Success Story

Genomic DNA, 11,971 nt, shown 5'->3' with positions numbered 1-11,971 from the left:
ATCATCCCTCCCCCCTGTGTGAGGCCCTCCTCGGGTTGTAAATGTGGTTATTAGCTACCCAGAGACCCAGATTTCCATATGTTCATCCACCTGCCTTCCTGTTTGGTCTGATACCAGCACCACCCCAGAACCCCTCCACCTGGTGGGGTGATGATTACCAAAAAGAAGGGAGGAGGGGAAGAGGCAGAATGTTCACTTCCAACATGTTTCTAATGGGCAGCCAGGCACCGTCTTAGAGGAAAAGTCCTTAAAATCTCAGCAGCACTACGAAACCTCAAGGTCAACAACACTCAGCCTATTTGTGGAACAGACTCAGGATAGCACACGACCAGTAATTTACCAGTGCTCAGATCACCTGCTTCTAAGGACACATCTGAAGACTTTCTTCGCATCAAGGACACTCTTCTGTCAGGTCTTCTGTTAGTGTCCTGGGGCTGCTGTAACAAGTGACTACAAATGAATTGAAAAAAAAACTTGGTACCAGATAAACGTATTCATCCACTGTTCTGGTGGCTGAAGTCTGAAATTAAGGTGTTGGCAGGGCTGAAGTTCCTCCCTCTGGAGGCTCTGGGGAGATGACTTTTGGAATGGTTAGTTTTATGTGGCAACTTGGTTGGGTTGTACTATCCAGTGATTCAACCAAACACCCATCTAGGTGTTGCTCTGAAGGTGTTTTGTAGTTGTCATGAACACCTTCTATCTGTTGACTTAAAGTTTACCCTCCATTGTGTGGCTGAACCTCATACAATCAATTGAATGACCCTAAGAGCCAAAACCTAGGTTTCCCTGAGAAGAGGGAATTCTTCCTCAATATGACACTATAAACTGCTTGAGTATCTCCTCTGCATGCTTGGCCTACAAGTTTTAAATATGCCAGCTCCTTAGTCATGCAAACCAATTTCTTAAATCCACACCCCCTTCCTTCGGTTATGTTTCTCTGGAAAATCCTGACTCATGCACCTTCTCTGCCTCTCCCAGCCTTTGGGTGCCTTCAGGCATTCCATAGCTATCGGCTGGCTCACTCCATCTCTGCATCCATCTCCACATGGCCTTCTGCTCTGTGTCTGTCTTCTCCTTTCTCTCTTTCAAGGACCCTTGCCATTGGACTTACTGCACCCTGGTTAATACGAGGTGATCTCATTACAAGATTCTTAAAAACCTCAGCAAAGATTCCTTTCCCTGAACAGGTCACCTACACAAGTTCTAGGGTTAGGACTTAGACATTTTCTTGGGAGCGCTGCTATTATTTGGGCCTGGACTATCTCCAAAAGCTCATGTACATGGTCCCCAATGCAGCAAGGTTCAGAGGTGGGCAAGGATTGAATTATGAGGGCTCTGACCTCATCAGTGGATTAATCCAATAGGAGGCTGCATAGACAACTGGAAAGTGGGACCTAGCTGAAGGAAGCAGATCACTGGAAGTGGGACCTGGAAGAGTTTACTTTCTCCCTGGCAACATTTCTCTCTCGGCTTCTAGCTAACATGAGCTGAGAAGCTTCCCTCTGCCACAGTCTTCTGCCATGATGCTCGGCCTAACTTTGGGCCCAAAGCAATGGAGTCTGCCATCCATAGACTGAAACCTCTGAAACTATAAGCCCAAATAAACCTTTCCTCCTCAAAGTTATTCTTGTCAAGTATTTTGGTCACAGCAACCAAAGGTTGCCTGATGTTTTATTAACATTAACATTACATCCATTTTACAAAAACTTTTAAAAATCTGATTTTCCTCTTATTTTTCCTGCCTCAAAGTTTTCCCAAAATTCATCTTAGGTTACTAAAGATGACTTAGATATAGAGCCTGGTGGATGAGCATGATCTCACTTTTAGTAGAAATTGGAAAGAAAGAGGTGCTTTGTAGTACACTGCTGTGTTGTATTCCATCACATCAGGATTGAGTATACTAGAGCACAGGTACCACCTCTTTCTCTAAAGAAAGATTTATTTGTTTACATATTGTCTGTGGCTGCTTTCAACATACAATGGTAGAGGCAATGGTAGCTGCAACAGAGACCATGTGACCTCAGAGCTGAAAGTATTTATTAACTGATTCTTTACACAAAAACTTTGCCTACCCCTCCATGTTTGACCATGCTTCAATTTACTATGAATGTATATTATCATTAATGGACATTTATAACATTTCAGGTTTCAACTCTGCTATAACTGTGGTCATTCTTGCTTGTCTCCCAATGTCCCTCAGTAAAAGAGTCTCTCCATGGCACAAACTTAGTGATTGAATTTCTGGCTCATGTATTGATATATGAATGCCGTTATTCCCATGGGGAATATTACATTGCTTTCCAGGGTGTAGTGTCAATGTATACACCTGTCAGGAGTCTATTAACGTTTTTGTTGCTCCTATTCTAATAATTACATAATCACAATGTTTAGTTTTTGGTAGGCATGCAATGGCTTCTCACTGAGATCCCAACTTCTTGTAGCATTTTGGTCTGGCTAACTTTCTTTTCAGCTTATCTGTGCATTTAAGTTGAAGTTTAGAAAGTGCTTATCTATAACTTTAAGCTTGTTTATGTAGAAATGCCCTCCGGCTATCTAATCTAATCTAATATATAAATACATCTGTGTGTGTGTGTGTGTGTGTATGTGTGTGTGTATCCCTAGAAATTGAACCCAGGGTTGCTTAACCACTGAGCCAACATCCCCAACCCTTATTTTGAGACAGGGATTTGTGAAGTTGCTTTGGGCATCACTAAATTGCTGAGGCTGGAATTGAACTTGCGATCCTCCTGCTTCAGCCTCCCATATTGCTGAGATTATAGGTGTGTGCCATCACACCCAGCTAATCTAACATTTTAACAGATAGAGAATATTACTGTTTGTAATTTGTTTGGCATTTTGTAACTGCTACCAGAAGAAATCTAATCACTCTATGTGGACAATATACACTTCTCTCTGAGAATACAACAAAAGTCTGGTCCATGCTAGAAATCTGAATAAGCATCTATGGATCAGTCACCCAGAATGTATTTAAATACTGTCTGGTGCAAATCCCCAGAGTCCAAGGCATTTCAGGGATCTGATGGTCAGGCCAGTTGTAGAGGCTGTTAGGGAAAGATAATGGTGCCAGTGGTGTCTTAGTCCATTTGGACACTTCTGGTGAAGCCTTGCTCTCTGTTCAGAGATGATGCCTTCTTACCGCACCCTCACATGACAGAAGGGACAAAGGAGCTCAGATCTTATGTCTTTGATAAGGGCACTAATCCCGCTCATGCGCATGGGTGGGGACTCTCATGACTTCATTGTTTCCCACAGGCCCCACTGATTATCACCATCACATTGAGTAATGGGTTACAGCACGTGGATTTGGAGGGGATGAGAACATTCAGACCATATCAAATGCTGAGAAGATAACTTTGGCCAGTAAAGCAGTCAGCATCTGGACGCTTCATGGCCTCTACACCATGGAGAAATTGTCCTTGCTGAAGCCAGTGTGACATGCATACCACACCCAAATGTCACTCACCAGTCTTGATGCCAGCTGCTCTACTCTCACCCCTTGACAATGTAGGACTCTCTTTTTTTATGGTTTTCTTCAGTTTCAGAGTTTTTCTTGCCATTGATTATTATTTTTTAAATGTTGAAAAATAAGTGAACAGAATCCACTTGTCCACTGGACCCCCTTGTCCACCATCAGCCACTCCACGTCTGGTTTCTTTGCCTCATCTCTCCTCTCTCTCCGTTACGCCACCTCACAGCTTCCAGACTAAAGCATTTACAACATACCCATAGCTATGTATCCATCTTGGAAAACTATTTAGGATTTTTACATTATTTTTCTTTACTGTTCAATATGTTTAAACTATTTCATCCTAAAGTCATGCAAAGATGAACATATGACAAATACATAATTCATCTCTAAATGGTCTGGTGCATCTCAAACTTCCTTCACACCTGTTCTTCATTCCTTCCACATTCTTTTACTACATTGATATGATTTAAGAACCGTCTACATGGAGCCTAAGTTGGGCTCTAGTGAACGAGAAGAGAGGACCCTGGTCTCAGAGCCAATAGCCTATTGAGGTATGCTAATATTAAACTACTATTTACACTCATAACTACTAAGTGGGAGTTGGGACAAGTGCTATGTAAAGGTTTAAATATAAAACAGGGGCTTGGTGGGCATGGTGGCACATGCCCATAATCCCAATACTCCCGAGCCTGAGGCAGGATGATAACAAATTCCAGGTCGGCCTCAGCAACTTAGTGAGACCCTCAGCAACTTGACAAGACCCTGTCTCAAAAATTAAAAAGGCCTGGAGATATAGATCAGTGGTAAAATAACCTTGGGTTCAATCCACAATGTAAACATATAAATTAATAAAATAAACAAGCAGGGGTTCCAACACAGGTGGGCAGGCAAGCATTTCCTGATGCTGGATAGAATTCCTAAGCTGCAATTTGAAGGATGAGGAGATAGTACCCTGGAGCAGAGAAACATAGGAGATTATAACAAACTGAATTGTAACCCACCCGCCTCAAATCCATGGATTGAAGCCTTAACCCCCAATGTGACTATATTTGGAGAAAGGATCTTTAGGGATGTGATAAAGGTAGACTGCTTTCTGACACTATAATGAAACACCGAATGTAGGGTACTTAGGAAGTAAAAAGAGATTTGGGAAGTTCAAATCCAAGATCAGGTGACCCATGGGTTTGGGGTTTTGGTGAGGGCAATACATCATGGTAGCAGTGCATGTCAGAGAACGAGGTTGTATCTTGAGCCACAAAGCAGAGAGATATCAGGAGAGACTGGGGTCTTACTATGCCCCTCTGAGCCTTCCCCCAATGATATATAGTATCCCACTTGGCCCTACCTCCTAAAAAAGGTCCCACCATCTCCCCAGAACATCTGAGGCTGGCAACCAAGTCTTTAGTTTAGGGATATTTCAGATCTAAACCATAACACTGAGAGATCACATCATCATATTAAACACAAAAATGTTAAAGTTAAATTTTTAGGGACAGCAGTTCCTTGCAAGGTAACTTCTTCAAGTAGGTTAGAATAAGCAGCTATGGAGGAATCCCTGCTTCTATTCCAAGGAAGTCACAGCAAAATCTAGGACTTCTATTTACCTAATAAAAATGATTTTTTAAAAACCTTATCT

Wine legend is replete with origin myths. Most (how Dom Pérignon discovered champagne, for example) are historically dubious at best. But one such just-so story can be satisfactorily nailed down to a specific day in October 1983: the day that winemaker David Lake and his Columbia Winery cellarmaster, Peter Bos, discovered Cellarmaster's Riesling. Riesling was the first grape variety to draw widespread attention to Washington's potential as a wine-producing region, and Lake, who joined the then Associated Vintners in 1979, was one of the winemakers who earned that attention. In the two decades since, other grape varieties have nudged riesling from the spotlight: first merlot, then cabernet sauvignon, now syrah. But riesling has continued plugging along in the background, and Cellarmaster's Riesling, now in its 21st vintage, is one of the unsung success stories of the industry—unsung because it's not the kind of wine that attracts much notice from the fad-driven mavens of the wine press. Lake gets far more ink for the dozen-plus other wines he supervises for Columbia—though Cellarmaster's Riesling routinely is picked as a Best Buy, which, at about $9 a bottle, it assuredly is. Cellarmaster's Riesling came about by chance. In 1983, the fashion was for bone-dry rieslings, and in hot, sunny Eastern Washington, that meant there was a lot of sugar to be turned into alcohol. But sometimes the yeast gods don't cooperate with winemakers, and that year a batch of riesling stubbornly "stuck" with 6 percent of the grapes' sugar unconsumed. Lake, who does not hold the title of Master of Wine without reason, recalls being irritated and frustrated, until cellarmaster Bos tentatively suggested that, dry or not, the contents of the fermenter tasted pretty darn good. His taste buds reoriented, Lake realized that though the emergent wine didn't fit his preconceived plans for it, it had virtues of its own. "It had enough acid to balance the residual sugar, so despite its sweetness, it was refreshing, not cloying. And since we weren't entirely satisfied with our rieslings at the time, we decided to bottle what nature had given us." That first vintage produced just 650 cases of wine. In 2003 the total was 80,000 cases: an astonishing half of Columbia's total wine production. "What I like most about the wine is the way it bridges the gap between sophisticated wine drinkers and beginners," says Lake. "Entry-level wine drinkers can just enjoy it, while more experienced wine drinkers appreciate the way it balances acid and sugar and fruit like a good riesling from Germany's Mosel region. And because it's so low in alcohol—9 or 10 percent at most—it's a very food-friendly wine, and works particularly well with the growing range of complexly seasoned Asian dishes in the American diet. Above all, it's not a wine that you have to brood over. It's all very well to take one's wine seriously; sometimes it's nice just to relax and have a glass of wine, don't you think?"

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